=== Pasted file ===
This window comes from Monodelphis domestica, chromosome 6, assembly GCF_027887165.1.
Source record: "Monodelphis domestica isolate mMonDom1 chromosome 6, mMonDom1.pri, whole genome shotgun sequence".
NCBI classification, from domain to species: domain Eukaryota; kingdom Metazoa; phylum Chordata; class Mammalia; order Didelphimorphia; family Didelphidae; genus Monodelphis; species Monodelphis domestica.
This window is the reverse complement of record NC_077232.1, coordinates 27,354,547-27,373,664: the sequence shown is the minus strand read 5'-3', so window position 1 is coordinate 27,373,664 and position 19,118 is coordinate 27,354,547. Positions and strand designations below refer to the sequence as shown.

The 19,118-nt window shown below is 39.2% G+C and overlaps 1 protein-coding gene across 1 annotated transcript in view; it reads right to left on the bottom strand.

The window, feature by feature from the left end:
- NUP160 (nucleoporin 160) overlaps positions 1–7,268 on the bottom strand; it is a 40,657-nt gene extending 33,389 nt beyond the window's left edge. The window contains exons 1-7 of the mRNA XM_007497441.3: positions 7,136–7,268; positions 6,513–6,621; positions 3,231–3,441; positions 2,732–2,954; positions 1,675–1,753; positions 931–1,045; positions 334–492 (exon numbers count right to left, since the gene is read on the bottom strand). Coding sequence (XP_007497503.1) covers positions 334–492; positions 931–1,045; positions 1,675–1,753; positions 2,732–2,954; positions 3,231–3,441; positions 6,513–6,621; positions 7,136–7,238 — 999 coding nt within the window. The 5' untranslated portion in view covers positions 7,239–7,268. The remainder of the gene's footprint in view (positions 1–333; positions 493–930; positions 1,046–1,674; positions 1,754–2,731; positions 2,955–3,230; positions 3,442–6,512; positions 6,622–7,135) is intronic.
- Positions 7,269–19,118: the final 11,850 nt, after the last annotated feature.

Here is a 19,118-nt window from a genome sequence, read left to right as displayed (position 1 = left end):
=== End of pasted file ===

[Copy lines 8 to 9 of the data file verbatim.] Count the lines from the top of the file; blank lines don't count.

- Positions 7,269–19,118: the final 11,850 nt, after the last annotated feature.

Here is a 19,118-nt window from a genome sequence, read left to right as displayed (position 1 = left end):